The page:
One might think that the passage of a new protected species ordinance in the January 7th City Council Meeting would be great news for our wildlife. Regrettably, the new ordinance does not provide a sufficiently strong deterrent for the most egregious wildlife offenders. There will still be people that will destroy our wildlife and their habitat. Though the $5,000 maximum fine possibility is not insignificant, there will be some offenders that will remain intent on taking shortcuts when developing their property. They may view a $5,000 fine as an acceptable cost of doing business; which, frankly, is unacceptable from an ecological perspective.
An ordinance with the possibility of jail time for the most egregious offenders after their third offense is required to get everyone’s attention and to save our wildlife.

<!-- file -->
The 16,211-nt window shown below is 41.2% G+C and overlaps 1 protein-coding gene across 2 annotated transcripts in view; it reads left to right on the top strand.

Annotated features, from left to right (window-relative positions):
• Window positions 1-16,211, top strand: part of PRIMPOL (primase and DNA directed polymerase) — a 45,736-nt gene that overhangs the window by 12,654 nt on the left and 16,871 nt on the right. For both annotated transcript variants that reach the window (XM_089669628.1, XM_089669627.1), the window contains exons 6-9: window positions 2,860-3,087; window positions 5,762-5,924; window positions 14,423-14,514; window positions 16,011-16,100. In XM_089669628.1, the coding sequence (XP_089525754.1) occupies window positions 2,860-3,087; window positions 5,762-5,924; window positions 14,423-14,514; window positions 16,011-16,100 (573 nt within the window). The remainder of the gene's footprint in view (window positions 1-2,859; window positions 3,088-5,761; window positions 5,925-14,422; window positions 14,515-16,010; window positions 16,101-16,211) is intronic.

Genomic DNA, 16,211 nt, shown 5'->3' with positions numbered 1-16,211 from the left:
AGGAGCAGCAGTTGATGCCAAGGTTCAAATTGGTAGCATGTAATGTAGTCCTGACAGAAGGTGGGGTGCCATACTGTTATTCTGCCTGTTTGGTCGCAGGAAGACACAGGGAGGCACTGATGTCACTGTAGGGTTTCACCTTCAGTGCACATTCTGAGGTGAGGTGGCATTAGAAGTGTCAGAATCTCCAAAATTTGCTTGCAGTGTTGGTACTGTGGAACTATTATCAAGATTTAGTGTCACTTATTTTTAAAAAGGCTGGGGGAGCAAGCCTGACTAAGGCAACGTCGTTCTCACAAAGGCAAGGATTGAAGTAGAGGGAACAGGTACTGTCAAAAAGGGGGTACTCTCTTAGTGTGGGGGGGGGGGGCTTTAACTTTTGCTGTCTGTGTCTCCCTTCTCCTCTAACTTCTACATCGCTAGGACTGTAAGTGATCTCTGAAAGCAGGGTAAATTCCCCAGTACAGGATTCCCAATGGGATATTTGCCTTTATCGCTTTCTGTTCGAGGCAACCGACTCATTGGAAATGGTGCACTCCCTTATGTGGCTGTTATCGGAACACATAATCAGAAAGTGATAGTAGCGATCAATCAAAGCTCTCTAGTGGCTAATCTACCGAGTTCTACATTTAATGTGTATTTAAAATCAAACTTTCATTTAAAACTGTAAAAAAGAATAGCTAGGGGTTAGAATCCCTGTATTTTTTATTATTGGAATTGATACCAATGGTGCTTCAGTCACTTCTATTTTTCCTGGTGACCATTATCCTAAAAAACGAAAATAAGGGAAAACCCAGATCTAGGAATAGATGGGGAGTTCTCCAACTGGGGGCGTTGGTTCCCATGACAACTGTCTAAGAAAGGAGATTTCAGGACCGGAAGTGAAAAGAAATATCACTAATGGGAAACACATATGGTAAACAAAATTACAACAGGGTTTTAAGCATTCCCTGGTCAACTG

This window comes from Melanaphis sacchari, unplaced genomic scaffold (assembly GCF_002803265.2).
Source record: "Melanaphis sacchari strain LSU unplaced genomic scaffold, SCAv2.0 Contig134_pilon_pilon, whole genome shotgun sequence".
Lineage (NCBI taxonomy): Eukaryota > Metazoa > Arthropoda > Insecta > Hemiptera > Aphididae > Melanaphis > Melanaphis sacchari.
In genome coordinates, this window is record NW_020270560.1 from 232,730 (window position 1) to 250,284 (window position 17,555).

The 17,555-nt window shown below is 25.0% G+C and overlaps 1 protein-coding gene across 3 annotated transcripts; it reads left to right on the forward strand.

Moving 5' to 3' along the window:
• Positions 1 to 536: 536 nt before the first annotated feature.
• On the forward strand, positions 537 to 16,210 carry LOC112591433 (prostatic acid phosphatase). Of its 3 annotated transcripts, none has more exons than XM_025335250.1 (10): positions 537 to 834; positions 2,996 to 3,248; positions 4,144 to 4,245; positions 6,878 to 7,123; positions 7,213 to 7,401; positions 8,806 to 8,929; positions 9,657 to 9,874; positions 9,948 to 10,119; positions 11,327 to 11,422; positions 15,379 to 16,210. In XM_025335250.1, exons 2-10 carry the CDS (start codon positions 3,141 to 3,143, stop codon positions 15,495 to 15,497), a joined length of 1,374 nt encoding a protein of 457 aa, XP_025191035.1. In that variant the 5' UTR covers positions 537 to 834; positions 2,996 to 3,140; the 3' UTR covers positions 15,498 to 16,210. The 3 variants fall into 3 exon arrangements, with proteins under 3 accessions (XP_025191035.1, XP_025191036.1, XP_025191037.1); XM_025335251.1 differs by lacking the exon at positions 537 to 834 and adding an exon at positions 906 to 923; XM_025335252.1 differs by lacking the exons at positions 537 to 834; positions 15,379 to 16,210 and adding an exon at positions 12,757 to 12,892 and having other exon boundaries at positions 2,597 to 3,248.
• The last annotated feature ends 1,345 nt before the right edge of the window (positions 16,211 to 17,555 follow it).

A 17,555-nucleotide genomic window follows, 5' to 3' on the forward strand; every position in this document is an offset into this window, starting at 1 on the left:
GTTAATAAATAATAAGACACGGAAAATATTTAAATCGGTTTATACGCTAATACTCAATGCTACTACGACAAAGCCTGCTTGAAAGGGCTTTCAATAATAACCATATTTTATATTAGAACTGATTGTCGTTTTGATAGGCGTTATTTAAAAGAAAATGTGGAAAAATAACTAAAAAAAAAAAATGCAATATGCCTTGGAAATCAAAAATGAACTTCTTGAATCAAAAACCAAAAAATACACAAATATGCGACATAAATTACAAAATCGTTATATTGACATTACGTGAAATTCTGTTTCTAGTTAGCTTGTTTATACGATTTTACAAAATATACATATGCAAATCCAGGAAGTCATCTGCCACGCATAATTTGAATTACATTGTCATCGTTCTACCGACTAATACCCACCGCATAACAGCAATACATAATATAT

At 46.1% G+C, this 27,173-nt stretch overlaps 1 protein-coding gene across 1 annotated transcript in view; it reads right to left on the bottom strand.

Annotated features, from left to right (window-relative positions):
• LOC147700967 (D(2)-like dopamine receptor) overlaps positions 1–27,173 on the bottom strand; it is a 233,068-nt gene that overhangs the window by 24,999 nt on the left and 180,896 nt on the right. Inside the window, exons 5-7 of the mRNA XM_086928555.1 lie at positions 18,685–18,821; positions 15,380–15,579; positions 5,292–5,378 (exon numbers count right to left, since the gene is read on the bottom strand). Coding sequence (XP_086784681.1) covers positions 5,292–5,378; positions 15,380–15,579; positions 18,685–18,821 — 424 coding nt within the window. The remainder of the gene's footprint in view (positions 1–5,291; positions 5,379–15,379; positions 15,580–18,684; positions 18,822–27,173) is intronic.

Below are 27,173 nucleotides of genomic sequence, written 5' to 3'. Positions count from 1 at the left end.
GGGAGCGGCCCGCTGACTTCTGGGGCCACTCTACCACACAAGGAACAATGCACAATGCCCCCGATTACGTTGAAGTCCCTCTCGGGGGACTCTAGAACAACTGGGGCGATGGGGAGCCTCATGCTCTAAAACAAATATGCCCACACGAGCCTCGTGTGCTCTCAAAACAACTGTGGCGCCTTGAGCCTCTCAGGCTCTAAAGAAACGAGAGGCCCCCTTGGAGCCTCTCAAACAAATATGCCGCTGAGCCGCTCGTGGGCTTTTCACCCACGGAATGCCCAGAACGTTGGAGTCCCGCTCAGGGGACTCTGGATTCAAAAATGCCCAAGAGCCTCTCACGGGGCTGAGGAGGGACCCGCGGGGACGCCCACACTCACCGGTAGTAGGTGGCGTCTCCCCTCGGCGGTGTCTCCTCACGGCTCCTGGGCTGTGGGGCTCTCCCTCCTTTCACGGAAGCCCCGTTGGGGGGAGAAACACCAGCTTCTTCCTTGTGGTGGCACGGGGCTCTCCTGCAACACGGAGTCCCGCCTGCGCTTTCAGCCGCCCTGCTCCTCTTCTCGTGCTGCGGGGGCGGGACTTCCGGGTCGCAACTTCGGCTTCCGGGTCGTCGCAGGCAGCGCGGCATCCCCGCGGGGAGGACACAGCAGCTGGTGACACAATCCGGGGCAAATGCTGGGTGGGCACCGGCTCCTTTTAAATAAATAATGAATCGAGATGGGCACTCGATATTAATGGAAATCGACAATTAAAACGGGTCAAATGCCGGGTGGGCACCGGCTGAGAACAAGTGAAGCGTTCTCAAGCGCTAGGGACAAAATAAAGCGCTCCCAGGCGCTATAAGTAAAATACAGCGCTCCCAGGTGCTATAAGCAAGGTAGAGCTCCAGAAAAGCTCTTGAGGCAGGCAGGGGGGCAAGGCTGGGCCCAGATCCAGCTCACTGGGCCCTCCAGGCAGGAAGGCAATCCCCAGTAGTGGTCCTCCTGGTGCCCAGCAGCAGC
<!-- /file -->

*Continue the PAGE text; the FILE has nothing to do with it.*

Other Florida cities have already enacted similar wildlife ordinances offering the possibility of jail time for repeat offenders. For example, Cape Coral’s ordinance (also passed on January 7th) gives a punishment of up to 60 days’ jail time in Lee County Jail for repeat violators. Each day that a violation continues unfixed is considered a “separate and distinct” offense under the Cape Coral ordinance, encouraging swift remediation of any offending behavior.
It was disappointing that Councilman Reed chose to oppose the possibility of jail time for repeat offenders. Councilman Reed has been a strong community servant that works hard to research and study the issues confronting our city. He is an articulate advocate, if not a bit long-winded. He unfortunately does not fully appreciate the environmental stresses facing our borrowing owls, gopher tortoises, and other threatened species that make Marco Island their home.